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Outback Steakhouse told a family to leave because their special-needs son was being too loud

The restaurant manager gave the family a $20 credit to Outback, Amanda Braun wrote, but they had no intention of dining there again.

An Outback Steakhouse in Brandon, Fla. File/AP Photo/Chris O'Meara

The Braun family’s dinner at Outback Steakhouse on Saturday was short-lived.

A manager at the restaurant in Glen Burnie, Maryland, approached their table about five minutes after their food came and asked how they liked their meals, Amanda Braun wrote on Facebook.

Then the manager followed up with an unexpected request: to finish their food and leave. Another customer had complained about noise from Braun’s 4-year-old son, Killian, he told them.

Killian was born with childhood apraxia of speech, a disorder in which speech muscles don’t work normally because the brain has trouble coordinating their movements, Braun wrote. Children with this condition may pronounce certain letters in a distorted way or separate syllables between words.


The restaurant manager gave Braun’s family a $20 credit to Outback, Braun wrote, but they had no intention of dining there again.

“What would ever make me want to return?” Braun wrote. “Would we be asked to leave again if my son were to be loud?”

Elizabeth Watts, a spokeswoman for Outback Steakhouse, said in a statement that the company had apologized to the family.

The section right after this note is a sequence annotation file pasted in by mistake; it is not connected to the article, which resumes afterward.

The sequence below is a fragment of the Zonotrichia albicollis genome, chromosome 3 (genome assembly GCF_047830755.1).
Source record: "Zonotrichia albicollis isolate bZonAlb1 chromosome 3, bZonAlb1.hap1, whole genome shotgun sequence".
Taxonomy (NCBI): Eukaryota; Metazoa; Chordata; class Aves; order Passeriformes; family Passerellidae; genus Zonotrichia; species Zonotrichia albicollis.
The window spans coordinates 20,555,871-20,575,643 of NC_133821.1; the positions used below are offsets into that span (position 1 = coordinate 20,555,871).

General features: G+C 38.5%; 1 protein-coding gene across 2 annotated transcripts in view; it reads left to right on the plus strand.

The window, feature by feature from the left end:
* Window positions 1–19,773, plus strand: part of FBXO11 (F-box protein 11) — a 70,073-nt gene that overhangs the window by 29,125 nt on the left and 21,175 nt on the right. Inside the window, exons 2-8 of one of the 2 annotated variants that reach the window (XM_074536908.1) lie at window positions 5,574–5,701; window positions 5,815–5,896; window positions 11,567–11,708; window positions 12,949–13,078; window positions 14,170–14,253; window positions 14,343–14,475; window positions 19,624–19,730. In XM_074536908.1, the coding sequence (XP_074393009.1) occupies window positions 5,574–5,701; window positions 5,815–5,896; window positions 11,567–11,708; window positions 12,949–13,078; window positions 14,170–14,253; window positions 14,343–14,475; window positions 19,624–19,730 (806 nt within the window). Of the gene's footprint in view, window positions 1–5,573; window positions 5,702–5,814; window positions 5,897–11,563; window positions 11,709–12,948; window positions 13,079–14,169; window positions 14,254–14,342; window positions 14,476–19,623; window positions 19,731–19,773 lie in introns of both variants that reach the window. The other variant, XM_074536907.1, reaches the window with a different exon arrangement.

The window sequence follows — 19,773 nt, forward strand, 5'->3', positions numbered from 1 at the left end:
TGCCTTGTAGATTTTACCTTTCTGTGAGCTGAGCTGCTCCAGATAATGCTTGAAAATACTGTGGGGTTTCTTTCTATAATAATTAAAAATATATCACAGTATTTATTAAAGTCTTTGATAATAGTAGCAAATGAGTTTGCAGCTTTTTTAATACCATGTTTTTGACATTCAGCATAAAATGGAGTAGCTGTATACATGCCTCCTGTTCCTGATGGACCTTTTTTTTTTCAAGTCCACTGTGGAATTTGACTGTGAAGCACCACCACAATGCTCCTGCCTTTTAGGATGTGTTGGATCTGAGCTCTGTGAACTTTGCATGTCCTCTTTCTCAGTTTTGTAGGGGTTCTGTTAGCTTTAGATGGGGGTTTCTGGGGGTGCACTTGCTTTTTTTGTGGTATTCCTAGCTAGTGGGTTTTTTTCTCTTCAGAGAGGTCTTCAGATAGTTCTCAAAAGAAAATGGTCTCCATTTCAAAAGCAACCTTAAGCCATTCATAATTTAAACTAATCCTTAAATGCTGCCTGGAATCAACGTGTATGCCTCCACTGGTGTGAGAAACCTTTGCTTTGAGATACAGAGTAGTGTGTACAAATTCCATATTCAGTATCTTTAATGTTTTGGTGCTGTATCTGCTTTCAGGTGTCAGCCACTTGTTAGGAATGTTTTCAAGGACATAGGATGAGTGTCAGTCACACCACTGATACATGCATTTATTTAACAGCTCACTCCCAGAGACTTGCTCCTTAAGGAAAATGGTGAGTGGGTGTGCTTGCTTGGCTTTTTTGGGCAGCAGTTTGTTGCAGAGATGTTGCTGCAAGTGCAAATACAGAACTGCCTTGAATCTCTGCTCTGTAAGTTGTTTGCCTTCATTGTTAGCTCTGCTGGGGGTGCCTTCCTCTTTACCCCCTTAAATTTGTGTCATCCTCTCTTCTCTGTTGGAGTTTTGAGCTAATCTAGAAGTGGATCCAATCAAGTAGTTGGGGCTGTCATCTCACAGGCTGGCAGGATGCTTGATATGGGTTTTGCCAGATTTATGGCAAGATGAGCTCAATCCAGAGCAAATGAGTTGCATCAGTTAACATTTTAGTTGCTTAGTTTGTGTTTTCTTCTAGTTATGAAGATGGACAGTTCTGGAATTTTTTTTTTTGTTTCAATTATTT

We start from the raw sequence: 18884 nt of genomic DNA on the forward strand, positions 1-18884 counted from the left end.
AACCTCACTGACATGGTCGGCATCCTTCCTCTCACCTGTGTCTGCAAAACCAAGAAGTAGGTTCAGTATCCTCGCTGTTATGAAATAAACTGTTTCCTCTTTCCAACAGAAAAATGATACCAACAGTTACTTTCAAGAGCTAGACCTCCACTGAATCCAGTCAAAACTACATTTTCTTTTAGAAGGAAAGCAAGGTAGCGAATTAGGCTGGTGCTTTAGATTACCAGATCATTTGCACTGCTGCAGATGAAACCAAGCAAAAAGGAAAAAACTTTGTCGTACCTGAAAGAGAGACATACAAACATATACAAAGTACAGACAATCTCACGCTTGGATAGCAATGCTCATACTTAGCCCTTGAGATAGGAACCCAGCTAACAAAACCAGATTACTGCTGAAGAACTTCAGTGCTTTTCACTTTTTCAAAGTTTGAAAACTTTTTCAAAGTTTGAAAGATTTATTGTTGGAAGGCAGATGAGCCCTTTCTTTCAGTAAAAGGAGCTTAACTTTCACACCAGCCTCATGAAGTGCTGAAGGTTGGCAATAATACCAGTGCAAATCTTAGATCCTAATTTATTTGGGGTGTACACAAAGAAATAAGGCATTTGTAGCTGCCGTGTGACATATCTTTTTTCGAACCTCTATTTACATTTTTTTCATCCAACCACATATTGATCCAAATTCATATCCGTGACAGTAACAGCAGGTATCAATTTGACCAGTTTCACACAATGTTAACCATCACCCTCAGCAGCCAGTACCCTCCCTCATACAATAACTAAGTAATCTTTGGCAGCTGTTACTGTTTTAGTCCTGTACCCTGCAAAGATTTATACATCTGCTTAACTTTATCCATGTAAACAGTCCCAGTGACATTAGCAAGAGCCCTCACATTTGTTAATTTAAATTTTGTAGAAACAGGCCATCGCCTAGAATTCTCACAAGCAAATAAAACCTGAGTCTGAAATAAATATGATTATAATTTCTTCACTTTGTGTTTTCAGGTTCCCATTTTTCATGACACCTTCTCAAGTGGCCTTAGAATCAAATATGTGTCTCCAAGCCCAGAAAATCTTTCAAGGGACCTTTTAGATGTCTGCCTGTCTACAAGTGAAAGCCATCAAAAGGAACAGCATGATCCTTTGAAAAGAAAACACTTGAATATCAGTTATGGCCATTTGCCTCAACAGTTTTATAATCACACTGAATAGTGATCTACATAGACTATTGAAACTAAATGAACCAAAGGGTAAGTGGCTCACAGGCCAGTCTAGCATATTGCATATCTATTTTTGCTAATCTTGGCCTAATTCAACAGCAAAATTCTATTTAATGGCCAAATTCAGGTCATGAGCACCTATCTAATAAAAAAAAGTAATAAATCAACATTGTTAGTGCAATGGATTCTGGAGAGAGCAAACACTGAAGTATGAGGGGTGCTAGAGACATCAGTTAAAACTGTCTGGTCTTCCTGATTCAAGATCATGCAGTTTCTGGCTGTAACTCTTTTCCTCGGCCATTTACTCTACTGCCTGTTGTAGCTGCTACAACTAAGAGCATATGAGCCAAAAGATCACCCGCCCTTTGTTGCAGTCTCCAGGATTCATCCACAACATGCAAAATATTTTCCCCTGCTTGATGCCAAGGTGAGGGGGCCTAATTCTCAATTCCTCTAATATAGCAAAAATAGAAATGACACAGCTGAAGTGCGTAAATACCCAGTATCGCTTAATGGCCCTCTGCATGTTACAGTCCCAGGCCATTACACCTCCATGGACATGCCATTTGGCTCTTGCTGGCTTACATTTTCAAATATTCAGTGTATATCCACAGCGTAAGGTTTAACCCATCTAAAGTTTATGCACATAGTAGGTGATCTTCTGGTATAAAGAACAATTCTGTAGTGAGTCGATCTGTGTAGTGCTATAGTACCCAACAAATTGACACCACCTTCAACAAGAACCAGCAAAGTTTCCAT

“We strive to make sure all guests feel comfortable and welcomed in our restaurants and we fell short,” Watts said. “We’re learning from what happened and training our team so we can better serve our diverse guest population.”

Along with food reviews and prices, accessibility is a primary factor when people with disabilities choose where to dine out. For someone who is fully or partially deaf, a loud restaurant can be more than just a nuisance and can prevent the guest from hearing their fellow diners at all. A diner with limited mobility may not be able to go to a restaurant where the restrooms are down a flight of stairs.

The Brauns, however, had no problems bringing Killian to restaurants in the past. He was acting normally at Outback – which does involve making occasional noise – and stayed with the family in their booth, Braun told WJLA.


“The anger has subsided,” Braun told WJLA, “and I’m left with sadness for my son and his future struggles of being in public.”